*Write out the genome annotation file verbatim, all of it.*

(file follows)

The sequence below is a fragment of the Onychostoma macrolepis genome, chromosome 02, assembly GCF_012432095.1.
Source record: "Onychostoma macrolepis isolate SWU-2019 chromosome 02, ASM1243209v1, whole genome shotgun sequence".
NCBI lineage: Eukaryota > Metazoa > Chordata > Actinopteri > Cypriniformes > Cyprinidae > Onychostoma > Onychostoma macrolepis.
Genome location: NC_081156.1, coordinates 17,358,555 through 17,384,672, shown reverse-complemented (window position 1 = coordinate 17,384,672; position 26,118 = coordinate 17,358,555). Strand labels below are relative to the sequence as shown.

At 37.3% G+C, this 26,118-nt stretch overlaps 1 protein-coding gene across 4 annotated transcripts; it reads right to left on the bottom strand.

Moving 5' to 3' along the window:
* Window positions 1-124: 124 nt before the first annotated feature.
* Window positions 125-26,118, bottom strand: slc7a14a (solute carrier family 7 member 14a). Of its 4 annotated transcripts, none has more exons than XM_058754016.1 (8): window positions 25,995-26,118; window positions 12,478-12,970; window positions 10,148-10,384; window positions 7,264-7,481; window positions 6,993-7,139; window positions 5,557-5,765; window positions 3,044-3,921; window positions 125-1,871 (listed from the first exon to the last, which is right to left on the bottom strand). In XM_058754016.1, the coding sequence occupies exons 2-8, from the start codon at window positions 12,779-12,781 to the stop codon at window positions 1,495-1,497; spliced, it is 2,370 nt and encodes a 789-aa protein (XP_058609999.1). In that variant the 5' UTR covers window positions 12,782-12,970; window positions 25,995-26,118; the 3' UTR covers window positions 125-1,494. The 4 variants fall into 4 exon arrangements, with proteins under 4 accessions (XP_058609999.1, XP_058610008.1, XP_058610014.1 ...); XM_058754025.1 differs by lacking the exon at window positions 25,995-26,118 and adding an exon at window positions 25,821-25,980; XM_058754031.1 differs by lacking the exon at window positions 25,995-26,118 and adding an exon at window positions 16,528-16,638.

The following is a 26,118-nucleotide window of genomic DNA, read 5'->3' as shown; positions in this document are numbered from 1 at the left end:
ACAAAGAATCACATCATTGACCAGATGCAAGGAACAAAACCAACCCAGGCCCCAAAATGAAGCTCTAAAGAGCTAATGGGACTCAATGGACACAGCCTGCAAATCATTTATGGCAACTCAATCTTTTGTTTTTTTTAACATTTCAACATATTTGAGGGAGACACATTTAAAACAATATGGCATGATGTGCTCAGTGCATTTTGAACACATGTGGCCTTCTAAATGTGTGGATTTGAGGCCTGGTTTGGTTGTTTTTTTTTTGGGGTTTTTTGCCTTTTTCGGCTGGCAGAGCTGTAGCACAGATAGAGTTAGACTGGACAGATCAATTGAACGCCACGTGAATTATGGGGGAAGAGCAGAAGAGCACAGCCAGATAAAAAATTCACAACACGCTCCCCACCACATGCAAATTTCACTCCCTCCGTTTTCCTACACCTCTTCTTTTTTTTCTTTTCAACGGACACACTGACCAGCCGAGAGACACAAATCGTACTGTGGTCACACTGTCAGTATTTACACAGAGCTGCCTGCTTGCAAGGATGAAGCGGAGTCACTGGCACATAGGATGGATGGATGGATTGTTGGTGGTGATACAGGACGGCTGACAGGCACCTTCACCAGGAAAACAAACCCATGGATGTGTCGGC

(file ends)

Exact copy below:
The sequence below is a fragment of the Onychostoma macrolepis genome, chromosome 02, assembly GCF_012432095.1.
Source record: "Onychostoma macrolepis isolate SWU-2019 chromosome 02, ASM1243209v1, whole genome shotgun sequence".
NCBI lineage: Eukaryota > Metazoa > Chordata > Actinopteri > Cypriniformes > Cyprinidae > Onychostoma > Onychostoma macrolepis.
Genome location: NC_081156.1, coordinates 17,358,555 through 17,384,672, shown reverse-complemented (window position 1 = coordinate 17,384,672; position 26,118 = coordinate 17,358,555). Strand labels below are relative to the sequence as shown.

At 37.3% G+C, this 26,118-nt stretch overlaps 1 protein-coding gene across 4 annotated transcripts; it reads right to left on the bottom strand.

Moving 5' to 3' along the window:
* Window positions 1-124: 124 nt before the first annotated feature.
* Window positions 125-26,118, bottom strand: slc7a14a (solute carrier family 7 member 14a). Of its 4 annotated transcripts, none has more exons than XM_058754016.1 (8): window positions 25,995-26,118; window positions 12,478-12,970; window positions 10,148-10,384; window positions 7,264-7,481; window positions 6,993-7,139; window positions 5,557-5,765; window positions 3,044-3,921; window positions 125-1,871 (listed from the first exon to the last, which is right to left on the bottom strand). In XM_058754016.1, the coding sequence occupies exons 2-8, from the start codon at window positions 12,779-12,781 to the stop codon at window positions 1,495-1,497; spliced, it is 2,370 nt and encodes a 789-aa protein (XP_058609999.1). In that variant the 5' UTR covers window positions 12,782-12,970; window positions 25,995-26,118; the 3' UTR covers window positions 125-1,494. The 4 variants fall into 4 exon arrangements, with proteins under 4 accessions (XP_058609999.1, XP_058610008.1, XP_058610014.1 ...); XM_058754025.1 differs by lacking the exon at window positions 25,995-26,118 and adding an exon at window positions 25,821-25,980; XM_058754031.1 differs by lacking the exon at window positions 25,995-26,118 and adding an exon at window positions 16,528-16,638.

The following is a 26,118-nucleotide window of genomic DNA, read 5'->3' as shown; positions in this document are numbered from 1 at the left end:
ACAAAGAATCACATCATTGACCAGATGCAAGGAACAAAACCAACCCAGGCCCCAAAATGAAGCTCTAAAGAGCTAATGGGACTCAATGGACACAGCCTGCAAATCATTTATGGCAACTCAATCTTTTGTTTTTTTTAACATTTCAACATATTTGAGGGAGACACATTTAAAACAATATGGCATGATGTGCTCAGTGCATTTTGAACACATGTGGCCTTCTAAATGTGTGGATTTGAGGCCTGGTTTGGTTGTTTTTTTTTTGGGGTTTTTTGCCTTTTTCGGCTGGCAGAGCTGTAGCACAGATAGAGTTAGACTGGACAGATCAATTGAACGCCACGTGAATTATGGGGGAAGAGCAGAAGAGCACAGCCAGATAAAAAATTCACAACACGCTCCCCACCACATGCAAATTTCACTCCCTCCGTTTTCCTACACCTCTTCTTTTTTTTCTTTTCAACGGACACACTGACCAGCCGAGAGACACAAATCGTACTGTGGTCACACTGTCAGTATTTACACAGAGCTGCCTGCTTGCAAGGATGAAGCGGAGTCACTGGCACATAGGATGGATGGATGGATTGTTGGTGGTGATACAGGACGGCTGACAGGCACCTTCACCAGGAAAACAAACCCATGGATGTGTCGGC